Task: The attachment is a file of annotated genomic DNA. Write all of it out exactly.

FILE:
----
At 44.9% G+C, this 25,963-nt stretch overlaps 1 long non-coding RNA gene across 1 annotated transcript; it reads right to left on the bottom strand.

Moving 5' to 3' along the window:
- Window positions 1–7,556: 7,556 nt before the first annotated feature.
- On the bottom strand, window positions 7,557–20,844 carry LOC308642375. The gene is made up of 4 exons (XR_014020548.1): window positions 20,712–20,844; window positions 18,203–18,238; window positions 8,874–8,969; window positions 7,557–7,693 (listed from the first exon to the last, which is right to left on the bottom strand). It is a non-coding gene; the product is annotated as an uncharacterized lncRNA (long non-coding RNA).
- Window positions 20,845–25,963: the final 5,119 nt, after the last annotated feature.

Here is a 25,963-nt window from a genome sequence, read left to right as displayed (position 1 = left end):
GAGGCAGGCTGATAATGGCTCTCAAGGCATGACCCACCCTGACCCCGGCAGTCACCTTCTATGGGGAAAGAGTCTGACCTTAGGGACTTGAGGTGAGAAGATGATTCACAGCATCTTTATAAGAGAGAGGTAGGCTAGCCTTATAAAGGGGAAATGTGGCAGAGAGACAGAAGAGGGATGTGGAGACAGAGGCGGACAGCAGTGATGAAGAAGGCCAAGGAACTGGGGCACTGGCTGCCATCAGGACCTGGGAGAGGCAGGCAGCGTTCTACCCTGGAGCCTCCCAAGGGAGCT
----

At 44.9% G+C, this 25,963-nt stretch overlaps 1 long non-coding RNA gene across 1 annotated transcript; it reads right to left on the bottom strand.

Moving 5' to 3' along the window:
- Window positions 1–7,556: 7,556 nt before the first annotated feature.
- On the bottom strand, window positions 7,557–20,844 carry LOC308642375. The gene is made up of 4 exons (XR_014020548.1): window positions 20,712–20,844; window positions 18,203–18,238; window positions 8,874–8,969; window positions 7,557–7,693 (listed from the first exon to the last, which is right to left on the bottom strand). It is a non-coding gene; the product is annotated as an uncharacterized lncRNA (long non-coding RNA).
- Window positions 20,845–25,963: the final 5,119 nt, after the last annotated feature.

Here is a 25,963-nt window from a genome sequence, read left to right as displayed (position 1 = left end):
GAGGCAGGCTGATAATGGCTCTCAAGGCATGACCCACCCTGACCCCGGCAGTCACCTTCTATGGGGAAAGAGTCTGACCTTAGGGACTTGAGGTGAGAAGATGATTCACAGCATCTTTATAAGAGAGAGGTAGGCTAGCCTTATAAAGGGGAAATGTGGCAGAGAGACAGAAGAGGGATGTGGAGACAGAGGCGGACAGCAGTGATGAAGAAGGCCAAGGAACTGGGGCACTGGCTGCCATCAGGACCTGGGAGAGGCAGGCAGCGTTCTACCCTGGAGCCTCCCAAGGGAGCT